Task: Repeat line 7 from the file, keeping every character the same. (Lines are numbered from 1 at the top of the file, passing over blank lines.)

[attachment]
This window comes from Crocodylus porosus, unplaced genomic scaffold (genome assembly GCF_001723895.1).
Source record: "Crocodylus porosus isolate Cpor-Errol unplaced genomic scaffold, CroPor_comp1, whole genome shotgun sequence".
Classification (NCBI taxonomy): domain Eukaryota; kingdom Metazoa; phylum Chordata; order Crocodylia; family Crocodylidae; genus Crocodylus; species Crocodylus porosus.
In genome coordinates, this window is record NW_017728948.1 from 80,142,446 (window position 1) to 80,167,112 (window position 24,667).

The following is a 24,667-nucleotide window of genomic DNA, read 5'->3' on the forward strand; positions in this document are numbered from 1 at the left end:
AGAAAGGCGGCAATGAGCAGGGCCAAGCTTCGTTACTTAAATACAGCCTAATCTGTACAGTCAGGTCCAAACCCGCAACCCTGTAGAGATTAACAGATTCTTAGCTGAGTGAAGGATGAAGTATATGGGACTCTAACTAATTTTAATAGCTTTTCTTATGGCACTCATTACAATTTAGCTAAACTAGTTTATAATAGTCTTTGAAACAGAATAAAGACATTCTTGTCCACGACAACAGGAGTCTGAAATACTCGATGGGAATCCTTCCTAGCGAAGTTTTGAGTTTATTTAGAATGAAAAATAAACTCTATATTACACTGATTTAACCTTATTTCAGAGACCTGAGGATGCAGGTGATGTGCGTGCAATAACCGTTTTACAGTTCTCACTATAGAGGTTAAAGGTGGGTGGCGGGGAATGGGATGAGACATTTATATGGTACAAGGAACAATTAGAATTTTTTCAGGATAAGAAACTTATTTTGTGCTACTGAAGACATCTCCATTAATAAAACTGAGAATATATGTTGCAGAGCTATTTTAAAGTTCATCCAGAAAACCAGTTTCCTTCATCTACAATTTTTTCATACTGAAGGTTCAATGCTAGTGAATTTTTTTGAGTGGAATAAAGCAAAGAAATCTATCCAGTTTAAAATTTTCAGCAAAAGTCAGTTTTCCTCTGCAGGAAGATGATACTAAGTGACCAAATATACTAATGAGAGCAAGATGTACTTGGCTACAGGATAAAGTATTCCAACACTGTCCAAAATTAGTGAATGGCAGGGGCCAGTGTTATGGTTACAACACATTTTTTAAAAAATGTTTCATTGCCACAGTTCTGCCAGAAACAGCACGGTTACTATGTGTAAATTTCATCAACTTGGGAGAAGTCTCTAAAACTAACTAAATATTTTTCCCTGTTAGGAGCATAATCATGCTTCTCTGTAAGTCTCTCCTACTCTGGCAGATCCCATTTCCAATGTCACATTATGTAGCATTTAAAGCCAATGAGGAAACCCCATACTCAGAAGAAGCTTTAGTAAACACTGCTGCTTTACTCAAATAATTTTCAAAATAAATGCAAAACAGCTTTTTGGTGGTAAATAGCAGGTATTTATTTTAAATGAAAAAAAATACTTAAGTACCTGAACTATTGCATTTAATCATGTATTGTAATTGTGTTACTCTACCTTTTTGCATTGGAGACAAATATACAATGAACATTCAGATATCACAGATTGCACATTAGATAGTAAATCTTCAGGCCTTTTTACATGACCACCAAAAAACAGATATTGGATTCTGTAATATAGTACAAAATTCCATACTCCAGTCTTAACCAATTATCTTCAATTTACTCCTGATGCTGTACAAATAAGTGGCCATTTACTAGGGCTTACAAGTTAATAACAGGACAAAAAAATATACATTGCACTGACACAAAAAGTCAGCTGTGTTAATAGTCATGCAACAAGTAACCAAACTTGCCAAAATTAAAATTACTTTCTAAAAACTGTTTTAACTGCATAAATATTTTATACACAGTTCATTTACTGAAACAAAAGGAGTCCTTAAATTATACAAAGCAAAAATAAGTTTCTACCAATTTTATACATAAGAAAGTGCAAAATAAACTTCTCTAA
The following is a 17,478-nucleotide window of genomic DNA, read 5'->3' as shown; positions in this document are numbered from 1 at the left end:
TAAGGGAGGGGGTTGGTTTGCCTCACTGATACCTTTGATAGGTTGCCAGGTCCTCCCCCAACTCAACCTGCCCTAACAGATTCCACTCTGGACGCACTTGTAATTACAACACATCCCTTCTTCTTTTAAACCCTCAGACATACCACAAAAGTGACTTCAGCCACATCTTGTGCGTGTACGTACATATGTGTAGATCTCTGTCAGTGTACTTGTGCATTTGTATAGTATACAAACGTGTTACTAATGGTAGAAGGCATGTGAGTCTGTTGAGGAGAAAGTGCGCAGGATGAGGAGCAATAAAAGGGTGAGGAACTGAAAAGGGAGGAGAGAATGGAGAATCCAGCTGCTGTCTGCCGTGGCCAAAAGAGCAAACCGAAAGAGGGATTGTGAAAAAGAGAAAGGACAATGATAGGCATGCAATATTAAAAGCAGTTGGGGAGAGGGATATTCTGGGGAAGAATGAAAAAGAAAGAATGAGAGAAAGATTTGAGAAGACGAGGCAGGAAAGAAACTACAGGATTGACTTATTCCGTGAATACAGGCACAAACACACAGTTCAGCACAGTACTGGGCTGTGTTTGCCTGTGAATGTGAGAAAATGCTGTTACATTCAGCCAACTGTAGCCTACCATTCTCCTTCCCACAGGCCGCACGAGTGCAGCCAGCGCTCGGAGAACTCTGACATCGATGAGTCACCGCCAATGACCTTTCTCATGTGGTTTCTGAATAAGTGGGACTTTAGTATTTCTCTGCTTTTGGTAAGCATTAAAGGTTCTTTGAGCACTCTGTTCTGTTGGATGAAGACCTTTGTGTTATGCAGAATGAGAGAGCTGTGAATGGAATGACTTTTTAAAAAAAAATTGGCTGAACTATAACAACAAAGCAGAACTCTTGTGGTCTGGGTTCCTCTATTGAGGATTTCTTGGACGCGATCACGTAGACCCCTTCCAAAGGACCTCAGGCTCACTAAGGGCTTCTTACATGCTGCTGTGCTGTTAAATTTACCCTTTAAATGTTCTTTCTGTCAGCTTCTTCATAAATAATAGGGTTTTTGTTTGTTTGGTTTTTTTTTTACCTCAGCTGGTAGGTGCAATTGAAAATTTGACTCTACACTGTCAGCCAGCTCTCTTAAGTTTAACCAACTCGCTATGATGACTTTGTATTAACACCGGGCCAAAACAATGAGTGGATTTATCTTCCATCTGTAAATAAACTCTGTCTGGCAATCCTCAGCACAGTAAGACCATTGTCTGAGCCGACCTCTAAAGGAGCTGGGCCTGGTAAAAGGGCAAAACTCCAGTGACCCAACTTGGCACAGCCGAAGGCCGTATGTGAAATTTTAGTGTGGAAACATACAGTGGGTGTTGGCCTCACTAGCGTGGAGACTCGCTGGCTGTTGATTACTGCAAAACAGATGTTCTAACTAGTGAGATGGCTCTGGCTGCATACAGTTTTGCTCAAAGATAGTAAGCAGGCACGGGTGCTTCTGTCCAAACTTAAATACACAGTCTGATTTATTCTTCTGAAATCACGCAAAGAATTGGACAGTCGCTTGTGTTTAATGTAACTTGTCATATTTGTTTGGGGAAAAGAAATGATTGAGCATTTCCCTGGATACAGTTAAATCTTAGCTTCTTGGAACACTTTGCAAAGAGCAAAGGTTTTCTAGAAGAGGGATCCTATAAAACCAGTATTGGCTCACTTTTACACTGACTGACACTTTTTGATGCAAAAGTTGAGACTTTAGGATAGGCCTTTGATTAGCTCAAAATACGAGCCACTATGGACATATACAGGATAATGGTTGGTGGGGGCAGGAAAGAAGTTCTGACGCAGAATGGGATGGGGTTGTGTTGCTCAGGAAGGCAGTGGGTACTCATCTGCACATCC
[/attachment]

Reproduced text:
The following is a 17,478-nucleotide window of genomic DNA, read 5'->3' as shown; positions in this document are numbered from 1 at the left end: